UPDATE: Local lawmakers split over Bucks arena dealSubmitted: 07/28/2015

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MADISON - Gov. Scott Walker says the bill passed by the Wisconsin State Assembly committing $250 million in taxpayer money toward paying for a new Milwaukee Bucks arena is a "good deal all the way around."

Walker made his comments Tuesday while speaking with reporters in Philadelphia.

Walker says he is ready to sign the bill, which passed on a bipartisan 52-34 vote. There were 35 Republicans and 17 Democrats in support, with 20 Republicans and 14 Democrats against.

Beth Meyers (D-Bayfield), Katrina Shankland (D-Stevens Point), Dave Heaton (R-Wausau), Nancy Vander Meer (R-Tomah), and Scott Krug (R-Nekoosa) voted against the bill.

Jeff Mursau (R-Crivitz), Rob Swearingen (R-Rhinelander), and John Spiros (R-Marshfield) voted for the bill.
Mary Cjaza (R-Irma) and James Edming (R-Glen Flora) didn't make it to the vote, however they paired no votes for the measure.

Under the proposal, half of the $500 million cost would initially be paid by state and local taxpayers. That cost would increase to $400 million over 20 years with interest.

Milwaukee would cover much of that, but the state would cover $55 million. Supporters believe this will help more than Milwaukee.

"We want to see prosperity throughout southeastern Wisconsin and throughout this great state of Wisconsin," Rep. Peter Barca (D-Kenosha) said. "And we think this deal is going to insure that that is going be a big piece of our bright future."

Other lawmakers believe it would cost the state more to actually let the Bucks go. That's because the state would have to pay for an aging Bradley Center while losing tax dollars from visiting NBA players.
"If we say goodbye, and we just turn our backs, and say 'We don't need you. Go ahead and go away,' we still have a debit of about $70 to 120 million to the Bradley Center," Rep. John Spiros (R-Marshfield) said.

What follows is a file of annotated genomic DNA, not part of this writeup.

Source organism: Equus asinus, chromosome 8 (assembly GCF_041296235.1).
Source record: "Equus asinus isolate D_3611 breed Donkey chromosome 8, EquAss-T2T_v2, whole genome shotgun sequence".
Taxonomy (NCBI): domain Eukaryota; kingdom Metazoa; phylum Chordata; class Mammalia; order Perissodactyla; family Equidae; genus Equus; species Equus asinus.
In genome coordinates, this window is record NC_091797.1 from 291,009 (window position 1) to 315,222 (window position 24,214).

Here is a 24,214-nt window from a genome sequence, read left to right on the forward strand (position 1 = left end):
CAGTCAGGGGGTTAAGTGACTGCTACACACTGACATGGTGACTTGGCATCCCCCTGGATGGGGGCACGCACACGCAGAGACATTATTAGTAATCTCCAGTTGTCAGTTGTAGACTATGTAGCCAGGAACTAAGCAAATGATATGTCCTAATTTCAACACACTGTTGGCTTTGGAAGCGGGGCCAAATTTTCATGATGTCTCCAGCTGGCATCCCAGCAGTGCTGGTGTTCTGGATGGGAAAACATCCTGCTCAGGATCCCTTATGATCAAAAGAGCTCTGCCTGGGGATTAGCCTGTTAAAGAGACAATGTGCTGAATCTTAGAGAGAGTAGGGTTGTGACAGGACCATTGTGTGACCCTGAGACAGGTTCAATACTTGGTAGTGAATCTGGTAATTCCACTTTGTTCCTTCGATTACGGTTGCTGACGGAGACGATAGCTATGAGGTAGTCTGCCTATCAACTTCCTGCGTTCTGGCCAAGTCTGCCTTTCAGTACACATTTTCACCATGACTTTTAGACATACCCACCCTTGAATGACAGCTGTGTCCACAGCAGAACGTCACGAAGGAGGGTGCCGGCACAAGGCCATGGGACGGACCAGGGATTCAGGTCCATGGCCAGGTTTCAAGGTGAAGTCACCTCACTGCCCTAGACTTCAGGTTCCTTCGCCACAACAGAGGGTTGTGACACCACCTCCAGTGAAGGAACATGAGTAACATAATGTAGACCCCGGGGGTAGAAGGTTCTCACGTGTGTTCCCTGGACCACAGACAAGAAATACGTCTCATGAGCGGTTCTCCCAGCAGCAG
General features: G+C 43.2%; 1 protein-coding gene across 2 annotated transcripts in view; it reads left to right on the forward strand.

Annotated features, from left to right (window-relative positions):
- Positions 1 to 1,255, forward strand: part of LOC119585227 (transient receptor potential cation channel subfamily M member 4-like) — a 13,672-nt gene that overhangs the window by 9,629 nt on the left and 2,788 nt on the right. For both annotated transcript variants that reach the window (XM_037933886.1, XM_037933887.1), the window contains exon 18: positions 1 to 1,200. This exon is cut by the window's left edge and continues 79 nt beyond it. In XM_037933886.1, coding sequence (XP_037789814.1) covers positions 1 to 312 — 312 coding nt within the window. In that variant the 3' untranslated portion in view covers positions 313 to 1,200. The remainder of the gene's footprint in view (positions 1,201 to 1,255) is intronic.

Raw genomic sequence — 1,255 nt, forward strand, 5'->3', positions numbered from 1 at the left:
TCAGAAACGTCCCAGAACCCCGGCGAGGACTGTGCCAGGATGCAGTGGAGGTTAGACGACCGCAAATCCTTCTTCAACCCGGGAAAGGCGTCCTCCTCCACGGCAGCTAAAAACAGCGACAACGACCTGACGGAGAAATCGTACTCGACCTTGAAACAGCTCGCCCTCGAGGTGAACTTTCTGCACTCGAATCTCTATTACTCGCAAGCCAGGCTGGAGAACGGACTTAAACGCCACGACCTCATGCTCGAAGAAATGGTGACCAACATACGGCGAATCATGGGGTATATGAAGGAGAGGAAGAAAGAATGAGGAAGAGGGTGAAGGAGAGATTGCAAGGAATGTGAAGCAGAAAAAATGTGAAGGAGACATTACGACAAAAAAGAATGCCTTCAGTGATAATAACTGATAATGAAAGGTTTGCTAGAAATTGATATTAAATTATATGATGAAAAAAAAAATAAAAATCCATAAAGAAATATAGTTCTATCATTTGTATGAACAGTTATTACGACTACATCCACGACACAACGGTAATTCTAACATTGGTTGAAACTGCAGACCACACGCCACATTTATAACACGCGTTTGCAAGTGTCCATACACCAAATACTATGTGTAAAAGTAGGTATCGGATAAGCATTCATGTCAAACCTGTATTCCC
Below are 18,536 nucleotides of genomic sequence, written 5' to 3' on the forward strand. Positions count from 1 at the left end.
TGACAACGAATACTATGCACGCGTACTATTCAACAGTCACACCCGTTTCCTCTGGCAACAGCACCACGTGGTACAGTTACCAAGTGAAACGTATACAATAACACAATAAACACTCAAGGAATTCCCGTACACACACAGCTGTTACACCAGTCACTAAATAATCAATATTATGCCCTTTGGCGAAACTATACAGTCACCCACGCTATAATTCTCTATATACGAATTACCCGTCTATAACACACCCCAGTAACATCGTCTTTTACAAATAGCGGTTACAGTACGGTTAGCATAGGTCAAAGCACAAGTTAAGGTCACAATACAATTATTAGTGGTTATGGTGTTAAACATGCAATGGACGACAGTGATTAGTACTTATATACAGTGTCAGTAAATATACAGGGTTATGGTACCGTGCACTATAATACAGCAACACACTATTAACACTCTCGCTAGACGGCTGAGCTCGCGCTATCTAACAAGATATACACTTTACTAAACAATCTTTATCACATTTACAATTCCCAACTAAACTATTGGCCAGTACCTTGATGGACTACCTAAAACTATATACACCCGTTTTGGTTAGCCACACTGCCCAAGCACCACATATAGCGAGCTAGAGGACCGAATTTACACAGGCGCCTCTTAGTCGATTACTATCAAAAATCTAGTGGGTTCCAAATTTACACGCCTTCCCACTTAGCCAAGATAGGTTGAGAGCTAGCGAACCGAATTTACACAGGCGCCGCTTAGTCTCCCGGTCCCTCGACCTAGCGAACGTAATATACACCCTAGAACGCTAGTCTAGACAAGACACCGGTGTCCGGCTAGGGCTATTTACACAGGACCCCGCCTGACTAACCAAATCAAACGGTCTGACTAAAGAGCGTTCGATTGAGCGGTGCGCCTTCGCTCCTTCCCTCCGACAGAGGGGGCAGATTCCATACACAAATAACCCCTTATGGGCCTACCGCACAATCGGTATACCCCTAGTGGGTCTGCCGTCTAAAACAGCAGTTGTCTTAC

The Senate passed it on a bipartisan 21-10 vote on July 15.

Rep. Dean Knudson (R-Hudson) voted against the measure. He says government shouldn't subsidize professional sports facilities. However, some lawmakers like Rep. Mandela Barnes (D-Milwaukee) say this is what first class cities and states do.

"We have to maintain the resources," Barnes said. "We have to maintain the amenities. We have to maintain all that we have, and not only maintain, we have to grow."

No one spoke against the measure during the roughly hour-long debate. Bucks owner Pete Feigin and coach Jason Kidd watched debate in the Assembly gallery. Rep. Dale Kooyenga (R- Brookfield) argued this wasn't going to fix all of Milwaukee's issues.

"This isn't going to change Milwaukee," Kooyenga said. "Let's be realistic about this. Milwaukee is not going to go to the toilet if the Bucks leave, and if the Bucks stay, Milwaukee's not going to be heaven. But it is about momentum."

The Associated Press contributed to this report.
12:49 p.m.

The bill passed on a bipartisan 52-34 vote Tuesday. The measure now goes to Gov. Scott Walker who has been working with lawmakers to reach a deal.

Under the agreement, current and former Bucks owners will pay $250 million toward the cost of the arena. The taxpayer portion will eventually grow to about $400 million over 20 years.

Supporters say the new arena will bring jobs to Milwaukee and help improve the economy of the state. They say a new arena will help the city and state continue to move forward.

Bucks coach Jason Kidd watched the debate from the Assembly gallery.

Story By: Adam Fox

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